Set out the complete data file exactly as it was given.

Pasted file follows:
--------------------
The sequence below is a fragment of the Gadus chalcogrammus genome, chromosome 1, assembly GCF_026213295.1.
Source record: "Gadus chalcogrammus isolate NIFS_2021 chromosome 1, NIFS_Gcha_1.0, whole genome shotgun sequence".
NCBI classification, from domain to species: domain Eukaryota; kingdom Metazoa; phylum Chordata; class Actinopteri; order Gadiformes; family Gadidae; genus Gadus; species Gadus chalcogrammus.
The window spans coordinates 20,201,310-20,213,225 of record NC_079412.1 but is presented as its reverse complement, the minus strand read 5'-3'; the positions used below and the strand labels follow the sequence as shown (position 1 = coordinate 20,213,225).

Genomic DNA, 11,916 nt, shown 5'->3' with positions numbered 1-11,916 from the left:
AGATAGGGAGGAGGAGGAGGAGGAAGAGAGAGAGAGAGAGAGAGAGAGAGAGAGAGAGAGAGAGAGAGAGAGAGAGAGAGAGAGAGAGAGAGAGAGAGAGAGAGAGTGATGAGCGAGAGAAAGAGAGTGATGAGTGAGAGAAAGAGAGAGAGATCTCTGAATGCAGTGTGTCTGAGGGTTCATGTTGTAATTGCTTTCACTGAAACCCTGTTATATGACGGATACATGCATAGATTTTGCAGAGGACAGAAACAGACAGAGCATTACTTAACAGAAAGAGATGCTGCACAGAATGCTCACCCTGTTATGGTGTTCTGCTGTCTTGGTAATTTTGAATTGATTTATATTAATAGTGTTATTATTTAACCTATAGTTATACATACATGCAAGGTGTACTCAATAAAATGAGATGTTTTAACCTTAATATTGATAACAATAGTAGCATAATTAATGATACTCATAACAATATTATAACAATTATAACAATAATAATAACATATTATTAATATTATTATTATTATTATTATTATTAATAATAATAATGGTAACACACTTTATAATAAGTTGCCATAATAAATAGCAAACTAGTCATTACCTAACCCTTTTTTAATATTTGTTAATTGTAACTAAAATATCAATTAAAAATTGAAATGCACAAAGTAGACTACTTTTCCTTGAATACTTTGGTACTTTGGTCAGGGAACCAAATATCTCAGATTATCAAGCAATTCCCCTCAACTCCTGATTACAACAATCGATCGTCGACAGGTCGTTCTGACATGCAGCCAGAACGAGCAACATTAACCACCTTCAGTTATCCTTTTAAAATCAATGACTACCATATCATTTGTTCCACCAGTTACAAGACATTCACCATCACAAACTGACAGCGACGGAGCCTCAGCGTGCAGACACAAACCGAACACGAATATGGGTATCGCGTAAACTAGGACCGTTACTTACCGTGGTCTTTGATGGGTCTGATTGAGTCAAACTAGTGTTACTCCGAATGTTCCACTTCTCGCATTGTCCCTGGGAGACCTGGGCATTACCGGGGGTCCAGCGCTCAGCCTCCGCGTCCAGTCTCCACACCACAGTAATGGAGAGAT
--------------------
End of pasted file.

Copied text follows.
The sequence below is a fragment of the Gadus chalcogrammus genome, chromosome 1, assembly GCF_026213295.1.
Source record: "Gadus chalcogrammus isolate NIFS_2021 chromosome 1, NIFS_Gcha_1.0, whole genome shotgun sequence".
NCBI classification, from domain to species: domain Eukaryota; kingdom Metazoa; phylum Chordata; class Actinopteri; order Gadiformes; family Gadidae; genus Gadus; species Gadus chalcogrammus.
The window spans coordinates 20,201,310-20,213,225 of record NC_079412.1 but is presented as its reverse complement, the minus strand read 5'-3'; the positions used below and the strand labels follow the sequence as shown (position 1 = coordinate 20,213,225).

Genomic DNA, 11,916 nt, shown 5'->3' with positions numbered 1-11,916 from the left:
AGATAGGGAGGAGGAGGAGGAGGAAGAGAGAGAGAGAGAGAGAGAGAGAGAGAGAGAGAGAGAGAGAGAGAGAGAGAGAGAGAGAGAGAGAGAGAGAGAGAGAGAGTGATGAGCGAGAGAAAGAGAGTGATGAGTGAGAGAAAGAGAGAGAGATCTCTGAATGCAGTGTGTCTGAGGGTTCATGTTGTAATTGCTTTCACTGAAACCCTGTTATATGACGGATACATGCATAGATTTTGCAGAGGACAGAAACAGACAGAGCATTACTTAACAGAAAGAGATGCTGCACAGAATGCTCACCCTGTTATGGTGTTCTGCTGTCTTGGTAATTTTGAATTGATTTATATTAATAGTGTTATTATTTAACCTATAGTTATACATACATGCAAGGTGTACTCAATAAAATGAGATGTTTTAACCTTAATATTGATAACAATAGTAGCATAATTAATGATACTCATAACAATATTATAACAATTATAACAATAATAATAACATATTATTAATATTATTATTATTATTATTATTATTAATAATAATAATGGTAACACACTTTATAATAAGTTGCCATAATAAATAGCAAACTAGTCATTACCTAACCCTTTTTTAATATTTGTTAATTGTAACTAAAATATCAATTAAAAATTGAAATGCACAAAGTAGACTACTTTTCCTTGAATACTTTGGTACTTTGGTCAGGGAACCAAATATCTCAGATTATCAAGCAATTCCCCTCAACTCCTGATTACAACAATCGATCGTCGACAGGTCGTTCTGACATGCAGCCAGAACGAGCAACATTAACCACCTTCAGTTATCCTTTTAAAATCAATGACTACCATATCATTTGTTCCACCAGTTACAAGACATTCACCATCACAAACTGACAGCGACGGAGCCTCAGCGTGCAGACACAAACCGAACACGAATATGGGTATCGCGTAAACTAGGACCGTTACTTACCGTGGTCTTTGATGGGTCTGATTGAGTCAAACTAGTGTTACTCCGAATGTTCCACTTCTCGCATTGTCCCTGGGAGACCTGGGCATTACCGGGGGTCCAGCGCTCAGCCTCCGCGTCCAGTCTCCACACCACAGTAATGGAGAGAT